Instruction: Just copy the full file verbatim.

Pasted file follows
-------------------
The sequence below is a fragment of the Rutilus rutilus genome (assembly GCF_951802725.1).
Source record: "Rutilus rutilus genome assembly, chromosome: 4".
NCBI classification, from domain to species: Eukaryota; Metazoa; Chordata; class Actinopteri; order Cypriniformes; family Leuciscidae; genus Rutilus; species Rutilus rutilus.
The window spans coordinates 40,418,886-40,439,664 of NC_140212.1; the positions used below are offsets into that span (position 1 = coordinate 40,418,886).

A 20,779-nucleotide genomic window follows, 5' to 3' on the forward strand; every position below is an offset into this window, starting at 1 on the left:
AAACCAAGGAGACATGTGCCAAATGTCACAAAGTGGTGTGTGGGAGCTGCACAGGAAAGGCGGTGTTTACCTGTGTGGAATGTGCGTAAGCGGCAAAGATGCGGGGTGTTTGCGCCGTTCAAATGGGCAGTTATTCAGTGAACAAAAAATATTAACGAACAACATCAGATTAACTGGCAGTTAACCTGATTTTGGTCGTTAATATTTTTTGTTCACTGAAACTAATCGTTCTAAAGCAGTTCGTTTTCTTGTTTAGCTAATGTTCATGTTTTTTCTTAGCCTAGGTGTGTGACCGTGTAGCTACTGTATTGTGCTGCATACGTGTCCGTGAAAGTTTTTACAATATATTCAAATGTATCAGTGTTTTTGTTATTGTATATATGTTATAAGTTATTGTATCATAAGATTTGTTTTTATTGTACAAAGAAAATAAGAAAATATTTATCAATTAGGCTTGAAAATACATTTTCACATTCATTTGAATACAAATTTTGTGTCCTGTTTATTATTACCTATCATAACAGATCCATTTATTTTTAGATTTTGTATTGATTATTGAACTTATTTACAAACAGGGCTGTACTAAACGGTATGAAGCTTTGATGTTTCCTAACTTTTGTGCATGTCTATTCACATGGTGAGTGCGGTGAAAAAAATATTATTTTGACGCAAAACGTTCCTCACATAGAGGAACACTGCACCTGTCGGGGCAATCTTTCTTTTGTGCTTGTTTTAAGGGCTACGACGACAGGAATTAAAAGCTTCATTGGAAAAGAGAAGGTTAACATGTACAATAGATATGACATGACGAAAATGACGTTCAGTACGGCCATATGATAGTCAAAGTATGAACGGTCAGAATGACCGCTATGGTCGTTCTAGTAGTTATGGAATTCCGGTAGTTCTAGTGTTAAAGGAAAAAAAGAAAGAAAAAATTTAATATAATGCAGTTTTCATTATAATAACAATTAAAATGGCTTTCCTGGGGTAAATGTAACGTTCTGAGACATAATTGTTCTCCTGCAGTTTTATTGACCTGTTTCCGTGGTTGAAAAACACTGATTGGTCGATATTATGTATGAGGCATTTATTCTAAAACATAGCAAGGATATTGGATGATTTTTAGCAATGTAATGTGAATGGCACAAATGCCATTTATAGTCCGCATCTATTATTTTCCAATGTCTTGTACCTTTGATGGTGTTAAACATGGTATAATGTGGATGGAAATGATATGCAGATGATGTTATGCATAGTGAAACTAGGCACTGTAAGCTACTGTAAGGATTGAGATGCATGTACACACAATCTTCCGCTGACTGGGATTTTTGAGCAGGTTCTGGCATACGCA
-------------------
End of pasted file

The sequence below is a fragment of the Rutilus rutilus genome (assembly GCF_951802725.1).
Source record: "Rutilus rutilus genome assembly, chromosome: 4".
NCBI classification, from domain to species: Eukaryota; Metazoa; Chordata; class Actinopteri; order Cypriniformes; family Leuciscidae; genus Rutilus; species Rutilus rutilus.
The window spans coordinates 40,418,886-40,439,664 of NC_140212.1; the positions used below are offsets into that span (position 1 = coordinate 40,418,886).

A 20,779-nucleotide genomic window follows, 5' to 3' on the forward strand; every position below is an offset into this window, starting at 1 on the left:
AAACCAAGGAGACATGTGCCAAATGTCACAAAGTGGTGTGTGGGAGCTGCACAGGAAAGGCGGTGTTTACCTGTGTGGAATGTGCGTAAGCGGCAAAGATGCGGGGTGTTTGCGCCGTTCAAATGGGCAGTTATTCAGTGAACAAAAAATATTAACGAACAACATCAGATTAACTGGCAGTTAACCTGATTTTGGTCGTTAATATTTTTTGTTCACTGAAACTAATCGTTCTAAAGCAGTTCGTTTTCTTGTTTAGCTAATGTTCATGTTTTTTCTTAGCCTAGGTGTGTGACCGTGTAGCTACTGTATTGTGCTGCATACGTGTCCGTGAAAGTTTTTACAATATATTCAAATGTATCAGTGTTTTTGTTATTGTATATATGTTATAAGTTATTGTATCATAAGATTTGTTTTTATTGTACAAAGAAAATAAGAAAATATTTATCAATTAGGCTTGAAAATACATTTTCACATTCATTTGAATACAAATTTTGTGTCCTGTTTATTATTACCTATCATAACAGATCCATTTATTTTTAGATTTTGTATTGATTATTGAACTTATTTACAAACAGGGCTGTACTAAACGGTATGAAGCTTTGATGTTTCCTAACTTTTGTGCATGTCTATTCACATGGTGAGTGCGGTGAAAAAAATATTATTTTGACGCAAAACGTTCCTCACATAGAGGAACACTGCACCTGTCGGGGCAATCTTTCTTTTGTGCTTGTTTTAAGGGCTACGACGACAGGAATTAAAAGCTTCATTGGAAAAGAGAAGGTTAACATGTACAATAGATATGACATGACGAAAATGACGTTCAGTACGGCCATATGATAGTCAAAGTATGAACGGTCAGAATGACCGCTATGGTCGTTCTAGTAGTTATGGAATTCCGGTAGTTCTAGTGTTAAAGGAAAAAAAGAAAGAAAAAATTTAATATAATGCAGTTTTCATTATAATAACAATTAAAATGGCTTTCCTGGGGTAAATGTAACGTTCTGAGACATAATTGTTCTCCTGCAGTTTTATTGACCTGTTTCCGTGGTTGAAAAACACTGATTGGTCGATATTATGTATGAGGCATTTATTCTAAAACATAGCAAGGATATTGGATGATTTTTAGCAATGTAATGTGAATGGCACAAATGCCATTTATAGTCCGCATCTATTATTTTCCAATGTCTTGTACCTTTGATGGTGTTAAACATGGTATAATGTGGATGGAAATGATATGCAGATGATGTTATGCATAGTGAAACTAGGCACTGTAAGCTACTGTAAGGATTGAGATGCATGTACACACAATCTTCCGCTGACTGGGATTTTTGAGCAGGTTCTGGCATACGCA